Pork Stuffed Cabbage Rolls with Tangy Tomato Sauce

Ingredients (makes 4-5 rolls)
4-5  white cabbage leaves
200g mince pork
1.5 cloves garlic, finely chopped
1 tbsp oyster sauce
1/4 cup cooked rice
1 tbsp soy sauce
1 spring onion, finely chopped
half a carrot, grated
1 ts fresh ginger, finely hopped
pinch chinese five spice
1 tbsp tomato puree
1/2 a lemon, juiced
large splash cider
salt and sugar to taste

1.  blanch the cabbage leaves in boiling water for 30 seconds so they are slightly malleable. 
2.  stir fry half the garlic, the ginger, and after 1 minute add the pork mince and carrot.  Stir fry until the pork is cooked and then mix in the soy and oyster sauce.  Continue cooking until the liquid is reduced, and then stir in the spring onion and cooked rice.
3.  Place 2 tbsp of the pork mixture into each cabbage leaf and then roll up into a parcel.  Steam for 10 minutes.
4.  While steaming, put the tomato puree, lemon juice, cider, sugar and salt into a pan and bring to the boil.  Simmer until the cabbage rolls are steamed.

The Maldives

I'm not sure I have actually heard the Maldives being mentioned throughout the Olympic coverage, so I was actually a little sceptical they were competing!  Apologies to the Maldives, but it turns out they only have five athletes participating, in athletics, swimming and badminton, and they are currently sans medals.  No worries though, it's the taking part that counts (from us, sitting third in the medal table...).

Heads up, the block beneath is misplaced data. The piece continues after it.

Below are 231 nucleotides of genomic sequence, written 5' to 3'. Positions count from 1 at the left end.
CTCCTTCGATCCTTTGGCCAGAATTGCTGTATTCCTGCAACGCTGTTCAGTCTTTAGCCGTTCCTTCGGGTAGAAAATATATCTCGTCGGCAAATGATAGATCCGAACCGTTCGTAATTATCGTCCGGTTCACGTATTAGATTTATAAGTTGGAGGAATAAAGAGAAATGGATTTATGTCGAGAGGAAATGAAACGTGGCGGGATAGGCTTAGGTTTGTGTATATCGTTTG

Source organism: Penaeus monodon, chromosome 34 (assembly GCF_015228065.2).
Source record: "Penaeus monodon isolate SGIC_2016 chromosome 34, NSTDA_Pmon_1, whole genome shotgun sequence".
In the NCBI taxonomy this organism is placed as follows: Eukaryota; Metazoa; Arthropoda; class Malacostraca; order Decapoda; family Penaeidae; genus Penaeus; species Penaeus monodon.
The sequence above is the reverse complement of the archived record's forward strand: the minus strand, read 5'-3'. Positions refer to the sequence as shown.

But they can rest in the knowledge that they are a beautiful archipelago with sun and sea that draw in honeymooners the world over.  That doesn't seem too shabby to me.  It is also the country that introduced me to Aluvi Hiki Riha, aka potato fry, which is going to become a staple hangover cure from now on!

Aluvi Hiki Riha
250 g potatoes, diced and boiled until al dente
1 onion, sliced
4-5 curry leaves
1 tsp ginger, grated
1 clove garlic, finely chopped
half tsp mustard seeds
1 hot chilli, finely chopped (I used a bird's eye)
2 cardamon seeds
pinch chilli powder
teaspoon curry powder

1.  Roast the potatoes until golden
2.  Saute the onions, ginger, garlic, chilli, mustard seeds and curry leaves.  When soft, add the roasted potatoes, cardamon, chilli and curry powders, seasoning and toss. 
3.  Cook down for a few minutes, adding a splash of water if looking too dry.

I served ours with a poached egg and watercress, which was great for a fiery brunch.  Be warned, if you use a whole bird's eye chilli this is quite eye-watering!